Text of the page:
Translation of wassail in Spanish:

wassail

Pronunciation: /ˈwɑːseɪl; ˈwɑːsəl; ˈwɒseɪl; ˈwɒsl/

intransitive verb/verbo intransitivo

[archaic] [humorous/humorístico]
  • 1 (drink alcohol) montar* una juerga [colloquial/familiar]
    More example sentences
    • They dominate nearly half the tavern's area, loudly drinking, singing, boxing, and otherwise wassailing to the extent that almost nothing else can be heard or done by others.
    • After 1800, this Christmas misrule took on a nastier tone, as young and alienated working-class New Yorkers began to use wassailing as a form of rambling riot, sometimes invading people's homes and vandalizing their property.
    • Before enclosures, festivals were vigorously convivial; they were ‘off-licence’ times, drunken, licentious and rude, from midsummer ales to apple-tree wassailing, to May Day's liaisons.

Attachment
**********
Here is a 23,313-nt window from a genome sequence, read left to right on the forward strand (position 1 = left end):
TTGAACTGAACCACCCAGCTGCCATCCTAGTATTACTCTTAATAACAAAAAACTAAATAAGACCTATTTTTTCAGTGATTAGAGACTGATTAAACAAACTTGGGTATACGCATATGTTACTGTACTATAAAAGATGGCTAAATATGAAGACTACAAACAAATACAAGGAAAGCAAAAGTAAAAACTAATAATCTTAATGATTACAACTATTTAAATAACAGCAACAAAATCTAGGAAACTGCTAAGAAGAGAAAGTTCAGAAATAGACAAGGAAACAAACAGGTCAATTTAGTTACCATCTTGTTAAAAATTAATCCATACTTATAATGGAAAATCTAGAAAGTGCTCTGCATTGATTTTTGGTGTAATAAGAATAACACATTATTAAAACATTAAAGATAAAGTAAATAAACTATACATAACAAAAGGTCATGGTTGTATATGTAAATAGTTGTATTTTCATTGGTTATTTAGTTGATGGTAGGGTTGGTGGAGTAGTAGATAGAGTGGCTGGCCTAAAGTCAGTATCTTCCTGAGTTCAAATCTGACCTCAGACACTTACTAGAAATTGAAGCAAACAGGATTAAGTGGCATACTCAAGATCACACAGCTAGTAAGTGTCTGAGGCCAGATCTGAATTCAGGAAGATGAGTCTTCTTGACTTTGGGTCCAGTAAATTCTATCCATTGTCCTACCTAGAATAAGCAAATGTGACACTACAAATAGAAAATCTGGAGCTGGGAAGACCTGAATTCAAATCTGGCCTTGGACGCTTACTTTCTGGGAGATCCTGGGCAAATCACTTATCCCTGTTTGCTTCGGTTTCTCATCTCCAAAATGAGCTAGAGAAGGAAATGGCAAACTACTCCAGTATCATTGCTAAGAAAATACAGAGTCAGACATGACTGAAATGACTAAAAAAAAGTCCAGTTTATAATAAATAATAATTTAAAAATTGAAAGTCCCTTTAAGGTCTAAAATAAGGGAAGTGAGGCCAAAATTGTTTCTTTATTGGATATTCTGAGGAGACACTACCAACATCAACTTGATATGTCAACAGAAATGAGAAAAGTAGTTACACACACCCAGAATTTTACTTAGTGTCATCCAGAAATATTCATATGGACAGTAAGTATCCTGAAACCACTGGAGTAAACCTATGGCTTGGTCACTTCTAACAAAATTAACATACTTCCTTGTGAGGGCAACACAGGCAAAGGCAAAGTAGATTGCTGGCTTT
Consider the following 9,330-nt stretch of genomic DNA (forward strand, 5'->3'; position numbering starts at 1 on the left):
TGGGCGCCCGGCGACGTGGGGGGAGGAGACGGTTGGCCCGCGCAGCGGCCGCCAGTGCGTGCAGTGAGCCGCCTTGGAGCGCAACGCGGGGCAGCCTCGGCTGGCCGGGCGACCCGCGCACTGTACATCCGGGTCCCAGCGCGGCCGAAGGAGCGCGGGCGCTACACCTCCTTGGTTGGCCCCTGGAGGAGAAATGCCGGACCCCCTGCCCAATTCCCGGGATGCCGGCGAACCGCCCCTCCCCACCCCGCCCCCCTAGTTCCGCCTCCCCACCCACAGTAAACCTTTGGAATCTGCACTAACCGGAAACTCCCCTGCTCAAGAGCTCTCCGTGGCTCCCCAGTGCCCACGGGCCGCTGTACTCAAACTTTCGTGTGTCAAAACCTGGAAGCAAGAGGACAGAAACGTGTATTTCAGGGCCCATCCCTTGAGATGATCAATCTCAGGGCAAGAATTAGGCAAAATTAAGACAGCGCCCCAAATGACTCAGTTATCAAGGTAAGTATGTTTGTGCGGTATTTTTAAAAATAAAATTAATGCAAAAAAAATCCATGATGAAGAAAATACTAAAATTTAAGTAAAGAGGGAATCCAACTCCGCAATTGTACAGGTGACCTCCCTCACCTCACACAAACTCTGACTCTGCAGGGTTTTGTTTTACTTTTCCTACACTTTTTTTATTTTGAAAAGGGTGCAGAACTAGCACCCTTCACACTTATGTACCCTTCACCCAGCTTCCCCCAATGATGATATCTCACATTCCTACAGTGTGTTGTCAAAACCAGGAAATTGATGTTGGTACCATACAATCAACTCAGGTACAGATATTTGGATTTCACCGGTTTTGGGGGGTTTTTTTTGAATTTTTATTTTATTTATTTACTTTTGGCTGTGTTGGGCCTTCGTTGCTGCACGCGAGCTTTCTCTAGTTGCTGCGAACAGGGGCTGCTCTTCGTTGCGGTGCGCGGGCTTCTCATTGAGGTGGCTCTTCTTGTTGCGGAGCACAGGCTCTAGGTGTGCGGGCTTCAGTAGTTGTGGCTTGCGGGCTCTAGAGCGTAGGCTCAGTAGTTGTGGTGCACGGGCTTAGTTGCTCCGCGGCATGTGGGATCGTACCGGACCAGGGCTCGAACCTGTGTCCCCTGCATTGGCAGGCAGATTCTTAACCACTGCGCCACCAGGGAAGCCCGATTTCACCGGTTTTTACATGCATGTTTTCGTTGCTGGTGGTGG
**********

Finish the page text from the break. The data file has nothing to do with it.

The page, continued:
More example sentences
    • It's a general description of nineteenth-century English Christmas customs, including wassailing and guising, apparently taken from published accounts.
    • Every man, woman and child seems to be out wassailing - bar one.
    • It's an old tradition, which, along with wassailing and mumming, we have performed over the years in and around Skipton, and many people, especially those young in heart, enjoy the music and dance in which all are invited to participate.
  • 2 (sing carols) cantar villancicos

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Cultural fact of the day

Spain had three civil wars known as the guerras carlistas (1833-39, 1860, 1872-76). When Fernando VII died in 1833, he was succeeded not by his brother the Infante Don Carlos de Borbón, but by his daughter Isabel, under the regency of her mother María Cristina. This provoked a mainly northern-Spanish revolt, with local guerrillas pitted against the forces of the central government. The Carlist Wars were also a confrontation between conservative rural Catholic Spain, especially the Basque provinces and Aragón, led by the carlistas, and the progressive liberal urban middle classes allied with the army. Carlos died in 1855, but the carlistas, representing political and religious traditionalism, supported his descendants' claims until reconciliation in 1977 with King Juan Carlos.